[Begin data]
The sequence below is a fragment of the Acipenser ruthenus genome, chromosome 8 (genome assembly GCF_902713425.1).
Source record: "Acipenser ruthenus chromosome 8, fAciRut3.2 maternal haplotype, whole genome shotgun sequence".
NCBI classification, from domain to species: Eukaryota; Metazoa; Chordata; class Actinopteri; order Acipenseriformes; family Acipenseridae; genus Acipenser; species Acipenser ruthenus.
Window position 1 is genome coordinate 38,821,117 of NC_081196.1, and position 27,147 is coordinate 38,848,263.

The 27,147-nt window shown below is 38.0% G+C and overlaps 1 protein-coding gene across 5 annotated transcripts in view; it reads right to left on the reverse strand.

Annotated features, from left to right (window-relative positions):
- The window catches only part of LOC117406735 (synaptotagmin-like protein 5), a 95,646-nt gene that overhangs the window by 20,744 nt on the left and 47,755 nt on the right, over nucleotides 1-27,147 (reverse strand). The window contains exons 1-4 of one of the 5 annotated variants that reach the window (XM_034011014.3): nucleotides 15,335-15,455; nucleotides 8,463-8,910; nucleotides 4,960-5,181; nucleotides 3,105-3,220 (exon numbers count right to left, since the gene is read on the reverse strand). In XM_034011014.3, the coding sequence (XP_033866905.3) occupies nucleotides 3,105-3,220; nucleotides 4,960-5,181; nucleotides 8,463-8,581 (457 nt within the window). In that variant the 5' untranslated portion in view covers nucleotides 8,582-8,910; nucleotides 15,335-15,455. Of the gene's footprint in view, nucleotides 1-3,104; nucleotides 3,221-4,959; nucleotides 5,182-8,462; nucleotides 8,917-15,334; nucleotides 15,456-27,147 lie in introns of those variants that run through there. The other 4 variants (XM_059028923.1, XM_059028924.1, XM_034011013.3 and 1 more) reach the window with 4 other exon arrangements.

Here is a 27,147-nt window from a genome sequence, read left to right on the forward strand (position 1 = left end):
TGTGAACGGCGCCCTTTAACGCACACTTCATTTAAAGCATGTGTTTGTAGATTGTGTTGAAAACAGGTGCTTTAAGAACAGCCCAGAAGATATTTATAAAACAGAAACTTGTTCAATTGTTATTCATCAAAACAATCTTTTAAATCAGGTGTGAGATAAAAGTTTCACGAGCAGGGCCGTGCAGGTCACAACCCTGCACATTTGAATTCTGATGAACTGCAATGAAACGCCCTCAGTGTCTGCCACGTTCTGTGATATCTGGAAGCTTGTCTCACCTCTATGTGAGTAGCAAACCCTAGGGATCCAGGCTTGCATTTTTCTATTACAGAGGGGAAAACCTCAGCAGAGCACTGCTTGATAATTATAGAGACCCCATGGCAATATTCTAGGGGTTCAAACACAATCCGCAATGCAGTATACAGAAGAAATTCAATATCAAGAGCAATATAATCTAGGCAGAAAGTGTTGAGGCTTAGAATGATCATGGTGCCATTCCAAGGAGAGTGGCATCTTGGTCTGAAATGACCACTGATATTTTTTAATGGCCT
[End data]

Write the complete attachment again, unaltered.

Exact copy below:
The sequence below is a fragment of the Acipenser ruthenus genome, chromosome 8 (genome assembly GCF_902713425.1).
Source record: "Acipenser ruthenus chromosome 8, fAciRut3.2 maternal haplotype, whole genome shotgun sequence".
NCBI classification, from domain to species: Eukaryota; Metazoa; Chordata; class Actinopteri; order Acipenseriformes; family Acipenseridae; genus Acipenser; species Acipenser ruthenus.
Window position 1 is genome coordinate 38,821,117 of NC_081196.1, and position 27,147 is coordinate 38,848,263.

The 27,147-nt window shown below is 38.0% G+C and overlaps 1 protein-coding gene across 5 annotated transcripts in view; it reads right to left on the reverse strand.

Annotated features, from left to right (window-relative positions):
- The window catches only part of LOC117406735 (synaptotagmin-like protein 5), a 95,646-nt gene that overhangs the window by 20,744 nt on the left and 47,755 nt on the right, over nucleotides 1-27,147 (reverse strand). The window contains exons 1-4 of one of the 5 annotated variants that reach the window (XM_034011014.3): nucleotides 15,335-15,455; nucleotides 8,463-8,910; nucleotides 4,960-5,181; nucleotides 3,105-3,220 (exon numbers count right to left, since the gene is read on the reverse strand). In XM_034011014.3, the coding sequence (XP_033866905.3) occupies nucleotides 3,105-3,220; nucleotides 4,960-5,181; nucleotides 8,463-8,581 (457 nt within the window). In that variant the 5' untranslated portion in view covers nucleotides 8,582-8,910; nucleotides 15,335-15,455. Of the gene's footprint in view, nucleotides 1-3,104; nucleotides 3,221-4,959; nucleotides 5,182-8,462; nucleotides 8,917-15,334; nucleotides 15,456-27,147 lie in introns of those variants that run through there. The other 4 variants (XM_059028923.1, XM_059028924.1, XM_034011013.3 and 1 more) reach the window with 4 other exon arrangements.

Here is a 27,147-nt window from a genome sequence, read left to right on the forward strand (position 1 = left end):
TGTGAACGGCGCCCTTTAACGCACACTTCATTTAAAGCATGTGTTTGTAGATTGTGTTGAAAACAGGTGCTTTAAGAACAGCCCAGAAGATATTTATAAAACAGAAACTTGTTCAATTGTTATTCATCAAAACAATCTTTTAAATCAGGTGTGAGATAAAAGTTTCACGAGCAGGGCCGTGCAGGTCACAACCCTGCACATTTGAATTCTGATGAACTGCAATGAAACGCCCTCAGTGTCTGCCACGTTCTGTGATATCTGGAAGCTTGTCTCACCTCTATGTGAGTAGCAAACCCTAGGGATCCAGGCTTGCATTTTTCTATTACAGAGGGGAAAACCTCAGCAGAGCACTGCTTGATAATTATAGAGACCCCATGGCAATATTCTAGGGGTTCAAACACAATCCGCAATGCAGTATACAGAAGAAATTCAATATCAAGAGCAATATAATCTAGGCAGAAAGTGTTGAGGCTTAGAATGATCATGGTGCCATTCCAAGGAGAGTGGCATCTTGGTCTGAAATGACCACTGATATTTTTTAATGGCCT